Australia and UK sign agreement to collaborate on digital transformation

By on 13/04/2016 | Updated on 04/02/2022
DTO CEO Paul Shetler and the Chief Technology Officer HM Government in the UK formalise the agreement between Australia and the UK (image courtesy of the DTO)

Australia and the UK have signed an official agreement committing both governments to share information and help each other in developing digital public services.

Both governments’ digital teams – Australia’s Digital Transformation Office (DTO), and the UK’s Government Digital Service (GDS) entered into a memorandum of understanding (MOU) which will formalise the relationship between the two organisations.

The MOU was signed by Liam Maxwell, the UK government’s chief technology officer, and Paul Shetler, chief executive of the DTO, during a recent visit Maxwell paid to the DTO offices in the Australian capital of Canberra.

The MOU includes a number of key features that will help build collaboration and encourage cooperation between Australia and the UK on matters of digital transformation.

As part of the MOU both teams committed to the common goals of “building digital public services that are so good, people prefer to use them; providing sufficient support for those who have limited digital capabilities or accessibility issues; promoting economic growth and opportunities for businesses; and encouraging open source software and solutions.”

Both countries also committed to sharing information and experiences on important topics such as user needs, assisted digital, open standards, connectivity and teaching children to code, by communicating with each other as well as organising secondments of staff between the two countries and collaboration with other institutions on joint projects.

The move follows a similar agreement the UK signed with four other countries as part of the Digital 5 (D5) charter.

The charter, signed by South Korea, Estonia, New Zealand, Israel and the UK in 2014, includes principles of digital development that each government of the country commits to working towards and sets out ways in which the five nations would collaborate to become better digital governments.

Shetler said: “I really believe Australia is perfectly positioned to be a world-leader in digital transformation.

“This MOU cements our plans, and outlines some of the opportunities to share expertise and work on common problems together, that will help bring that vision to life.

“Our efforts to transform government services in Australia have already benefitted immensely from collaboration with colleagues across the Australian public service, across the tiers of government, and across the globe.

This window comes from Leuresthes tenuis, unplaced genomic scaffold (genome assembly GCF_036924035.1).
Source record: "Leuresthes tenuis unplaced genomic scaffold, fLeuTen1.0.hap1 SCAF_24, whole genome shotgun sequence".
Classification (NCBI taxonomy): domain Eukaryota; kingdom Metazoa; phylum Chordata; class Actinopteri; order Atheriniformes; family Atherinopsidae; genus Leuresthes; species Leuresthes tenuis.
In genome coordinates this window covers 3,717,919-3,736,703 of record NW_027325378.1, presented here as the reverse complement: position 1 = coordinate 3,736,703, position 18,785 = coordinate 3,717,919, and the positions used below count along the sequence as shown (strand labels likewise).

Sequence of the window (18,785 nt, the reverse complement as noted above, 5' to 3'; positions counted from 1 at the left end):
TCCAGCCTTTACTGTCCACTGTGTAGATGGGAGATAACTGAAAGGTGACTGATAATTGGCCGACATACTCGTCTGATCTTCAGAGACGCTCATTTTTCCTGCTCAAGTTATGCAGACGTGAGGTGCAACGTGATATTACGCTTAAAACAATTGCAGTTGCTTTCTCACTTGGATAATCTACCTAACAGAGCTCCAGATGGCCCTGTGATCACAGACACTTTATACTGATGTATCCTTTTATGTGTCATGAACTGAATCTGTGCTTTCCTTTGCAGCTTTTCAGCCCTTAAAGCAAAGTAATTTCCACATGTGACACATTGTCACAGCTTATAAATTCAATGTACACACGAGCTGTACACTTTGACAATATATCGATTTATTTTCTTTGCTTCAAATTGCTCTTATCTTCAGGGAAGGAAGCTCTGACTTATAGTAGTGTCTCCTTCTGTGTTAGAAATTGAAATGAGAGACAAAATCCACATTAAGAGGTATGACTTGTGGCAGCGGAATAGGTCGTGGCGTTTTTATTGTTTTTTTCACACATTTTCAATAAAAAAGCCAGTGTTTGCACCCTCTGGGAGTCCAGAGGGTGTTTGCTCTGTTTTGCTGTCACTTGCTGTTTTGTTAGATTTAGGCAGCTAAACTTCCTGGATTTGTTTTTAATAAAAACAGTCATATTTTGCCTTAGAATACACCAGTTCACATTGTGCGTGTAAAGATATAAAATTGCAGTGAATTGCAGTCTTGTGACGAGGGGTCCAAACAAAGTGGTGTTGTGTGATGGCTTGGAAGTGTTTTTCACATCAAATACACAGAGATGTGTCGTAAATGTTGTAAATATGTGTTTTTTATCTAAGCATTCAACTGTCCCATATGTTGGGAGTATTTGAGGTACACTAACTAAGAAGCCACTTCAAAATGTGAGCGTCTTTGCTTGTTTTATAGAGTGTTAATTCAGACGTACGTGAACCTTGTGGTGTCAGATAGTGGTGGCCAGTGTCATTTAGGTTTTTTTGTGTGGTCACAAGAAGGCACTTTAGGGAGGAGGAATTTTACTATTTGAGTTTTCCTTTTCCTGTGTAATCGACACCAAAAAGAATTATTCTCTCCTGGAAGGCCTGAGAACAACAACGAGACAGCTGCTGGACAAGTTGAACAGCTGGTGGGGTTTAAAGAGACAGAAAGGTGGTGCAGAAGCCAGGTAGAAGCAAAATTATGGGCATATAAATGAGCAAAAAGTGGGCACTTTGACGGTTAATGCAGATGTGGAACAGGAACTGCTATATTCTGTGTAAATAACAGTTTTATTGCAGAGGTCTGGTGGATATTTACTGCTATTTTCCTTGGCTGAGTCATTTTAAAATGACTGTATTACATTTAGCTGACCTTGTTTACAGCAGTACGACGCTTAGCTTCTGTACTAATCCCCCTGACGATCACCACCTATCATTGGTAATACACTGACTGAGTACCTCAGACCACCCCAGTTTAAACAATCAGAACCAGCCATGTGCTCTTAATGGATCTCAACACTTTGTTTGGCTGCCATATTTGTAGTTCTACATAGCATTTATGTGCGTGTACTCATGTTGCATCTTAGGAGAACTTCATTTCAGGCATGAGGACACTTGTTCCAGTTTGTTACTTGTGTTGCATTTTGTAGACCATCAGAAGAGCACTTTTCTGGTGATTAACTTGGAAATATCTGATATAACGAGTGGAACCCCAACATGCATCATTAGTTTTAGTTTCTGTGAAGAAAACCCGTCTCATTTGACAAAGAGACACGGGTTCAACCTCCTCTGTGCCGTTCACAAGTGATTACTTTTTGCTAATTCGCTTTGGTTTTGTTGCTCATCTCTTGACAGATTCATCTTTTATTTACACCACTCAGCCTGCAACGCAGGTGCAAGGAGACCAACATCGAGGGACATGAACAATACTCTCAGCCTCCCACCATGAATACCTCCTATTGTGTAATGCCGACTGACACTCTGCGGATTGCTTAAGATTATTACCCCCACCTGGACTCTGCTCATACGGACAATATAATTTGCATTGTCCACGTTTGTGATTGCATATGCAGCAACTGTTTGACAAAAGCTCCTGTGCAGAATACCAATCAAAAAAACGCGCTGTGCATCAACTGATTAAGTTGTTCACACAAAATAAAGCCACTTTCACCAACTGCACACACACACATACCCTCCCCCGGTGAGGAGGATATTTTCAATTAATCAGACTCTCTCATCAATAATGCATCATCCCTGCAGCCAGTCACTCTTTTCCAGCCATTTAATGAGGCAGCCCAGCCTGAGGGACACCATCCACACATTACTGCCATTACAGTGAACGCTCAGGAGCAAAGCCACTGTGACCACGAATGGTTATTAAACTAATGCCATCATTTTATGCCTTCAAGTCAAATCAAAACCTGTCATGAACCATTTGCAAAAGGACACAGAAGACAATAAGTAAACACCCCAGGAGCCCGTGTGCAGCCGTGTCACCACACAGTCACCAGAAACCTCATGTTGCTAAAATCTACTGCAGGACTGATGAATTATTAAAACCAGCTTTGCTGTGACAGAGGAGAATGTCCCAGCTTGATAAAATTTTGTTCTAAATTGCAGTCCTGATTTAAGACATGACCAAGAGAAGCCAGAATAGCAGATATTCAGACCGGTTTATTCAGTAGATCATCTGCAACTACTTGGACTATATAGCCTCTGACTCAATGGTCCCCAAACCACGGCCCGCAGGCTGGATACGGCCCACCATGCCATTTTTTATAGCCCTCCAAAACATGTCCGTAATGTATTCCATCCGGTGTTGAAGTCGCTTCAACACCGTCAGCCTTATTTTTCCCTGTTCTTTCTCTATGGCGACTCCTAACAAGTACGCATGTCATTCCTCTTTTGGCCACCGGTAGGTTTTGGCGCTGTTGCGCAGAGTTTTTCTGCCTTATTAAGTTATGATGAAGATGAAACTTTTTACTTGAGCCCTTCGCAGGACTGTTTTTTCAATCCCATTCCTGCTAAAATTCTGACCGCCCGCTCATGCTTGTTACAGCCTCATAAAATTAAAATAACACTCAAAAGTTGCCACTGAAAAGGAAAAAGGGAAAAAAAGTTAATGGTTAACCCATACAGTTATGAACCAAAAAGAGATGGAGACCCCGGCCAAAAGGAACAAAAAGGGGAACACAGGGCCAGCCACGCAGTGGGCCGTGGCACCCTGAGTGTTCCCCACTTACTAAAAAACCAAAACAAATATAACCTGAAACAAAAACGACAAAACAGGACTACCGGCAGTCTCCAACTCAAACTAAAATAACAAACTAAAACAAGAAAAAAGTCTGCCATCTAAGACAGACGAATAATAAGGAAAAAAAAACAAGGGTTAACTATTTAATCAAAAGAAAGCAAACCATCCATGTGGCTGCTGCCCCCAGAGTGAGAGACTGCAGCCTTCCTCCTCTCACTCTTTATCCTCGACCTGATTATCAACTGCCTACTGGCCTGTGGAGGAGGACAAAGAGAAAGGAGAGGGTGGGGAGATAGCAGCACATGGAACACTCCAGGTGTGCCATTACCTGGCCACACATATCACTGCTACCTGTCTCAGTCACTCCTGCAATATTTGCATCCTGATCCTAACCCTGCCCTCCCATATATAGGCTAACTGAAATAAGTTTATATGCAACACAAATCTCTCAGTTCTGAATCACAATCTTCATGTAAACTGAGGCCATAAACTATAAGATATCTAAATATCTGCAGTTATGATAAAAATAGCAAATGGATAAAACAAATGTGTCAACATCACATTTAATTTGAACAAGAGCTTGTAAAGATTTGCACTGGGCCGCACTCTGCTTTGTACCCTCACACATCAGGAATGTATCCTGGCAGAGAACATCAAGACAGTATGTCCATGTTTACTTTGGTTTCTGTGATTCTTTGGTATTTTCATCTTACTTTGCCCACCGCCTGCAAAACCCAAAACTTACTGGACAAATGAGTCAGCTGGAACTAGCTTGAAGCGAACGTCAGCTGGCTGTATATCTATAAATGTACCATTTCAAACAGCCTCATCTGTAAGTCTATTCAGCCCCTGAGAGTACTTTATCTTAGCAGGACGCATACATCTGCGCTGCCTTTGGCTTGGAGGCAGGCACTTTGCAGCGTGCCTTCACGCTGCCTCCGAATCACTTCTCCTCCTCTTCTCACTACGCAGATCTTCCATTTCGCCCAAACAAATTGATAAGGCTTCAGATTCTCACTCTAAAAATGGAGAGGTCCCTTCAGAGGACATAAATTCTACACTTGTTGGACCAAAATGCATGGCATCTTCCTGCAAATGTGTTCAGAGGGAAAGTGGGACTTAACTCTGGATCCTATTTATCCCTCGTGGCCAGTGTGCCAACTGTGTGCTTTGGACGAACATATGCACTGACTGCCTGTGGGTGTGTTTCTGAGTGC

“And I’m very much looking forward to the the opportunities that will arise from this MOU, giving our staff and staff from other government agencies the chance to benefit from this shared knowledge and experience.

“Working more closely together can only help us in our efforts to improve the lives of the citizens in our respective countries.”

Shetler has been leading the DTO since its inception in July 2015.

Before that, he spent almost two years working for the UK government, including six months as director at the GDS.

Since becoming a member of Australia’s public service, he’s been leading a push to transform the government’s digital presence ( into a more citizen-centric website. A first version of the new, based around tasks people want to complete rather than only government structures, is hoped to go live by the end of this year.

Maxwell said he was “genuinely impressed and excited to see the work that’s been done by the DTO in such a short period of time, and can’t wait to see what comes next.”

The MOU, he added, builds on a long-tradition of collaboration between the UK and Australian governments and “means we’ll be working more closely together throughout that next phase and beyond.”

The MOU takes effect immediately and will be in place for an initial period of five years and will be reviewed annually.

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About Winnie Agbonlahor

Winnie is news editor of Global Government Forum. She previously reported for Civil Service World - the trade magazine for senior UK government officials. Originally from Germany, Winnie first came to the UK in 2006 to study a BA in Journalism & Russian at the University of Sheffield. She is bilingual in English and German, and, after spending an academic year abroad in Russia and reporting for the Moscow Times, Winnie also speaks Russian fluently.

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